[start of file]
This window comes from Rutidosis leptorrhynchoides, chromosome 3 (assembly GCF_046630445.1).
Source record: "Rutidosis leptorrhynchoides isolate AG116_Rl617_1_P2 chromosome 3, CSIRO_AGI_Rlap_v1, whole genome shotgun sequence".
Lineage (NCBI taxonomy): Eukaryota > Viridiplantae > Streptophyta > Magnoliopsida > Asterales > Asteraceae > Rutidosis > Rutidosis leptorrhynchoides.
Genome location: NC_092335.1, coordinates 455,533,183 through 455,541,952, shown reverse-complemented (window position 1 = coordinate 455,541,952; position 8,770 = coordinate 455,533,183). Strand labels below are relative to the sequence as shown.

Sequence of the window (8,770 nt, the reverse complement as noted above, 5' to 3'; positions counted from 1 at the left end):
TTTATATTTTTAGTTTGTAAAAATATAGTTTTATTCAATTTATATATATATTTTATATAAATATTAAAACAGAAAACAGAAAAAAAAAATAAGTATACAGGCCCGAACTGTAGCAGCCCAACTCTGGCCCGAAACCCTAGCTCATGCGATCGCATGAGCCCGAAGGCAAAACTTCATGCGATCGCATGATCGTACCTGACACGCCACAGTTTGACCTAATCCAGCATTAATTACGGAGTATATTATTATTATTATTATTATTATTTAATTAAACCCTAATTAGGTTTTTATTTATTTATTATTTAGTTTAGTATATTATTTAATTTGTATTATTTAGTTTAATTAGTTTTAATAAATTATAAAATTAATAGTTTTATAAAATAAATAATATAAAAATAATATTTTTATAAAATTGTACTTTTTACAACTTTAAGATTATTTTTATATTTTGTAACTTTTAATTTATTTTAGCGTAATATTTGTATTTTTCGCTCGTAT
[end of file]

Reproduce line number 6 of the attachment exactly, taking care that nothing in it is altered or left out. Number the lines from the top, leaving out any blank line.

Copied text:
TTTATATTTTTAGTTTGTAAAAATATAGTTTTATTCAATTTATATATATATTTTATATAAATATTAAAACAGAAAACAGAAAAAAAAAATAAGTATACAGGCCCGAACTGTAGCAGCCCAACTCTGGCCCGAAACCCTAGCTCATGCGATCGCATGAGCCCGAAGGCAAAACTTCATGCGATCGCATGATCGTACCTGACACGCCACAGTTTGACCTAATCCAGCATTAATTACGGAGTATATTATTATTATTATTATTATTATTTAATTAAACCCTAATTAGGTTTTTATTTATTTATTATTTAGTTTAGTATATTATTTAATTTGTATTATTTAGTTTAATTAGTTTTAATAAATTATAAAATTAATAGTTTTATAAAATAAATAATATAAAAATAATATTTTTATAAAATTGTACTTTTTACAACTTTAAGATTATTTTTATATTTTGTAACTTTTAATTTATTTTAGCGTAATATTTGTATTTTTCGCTCGTAT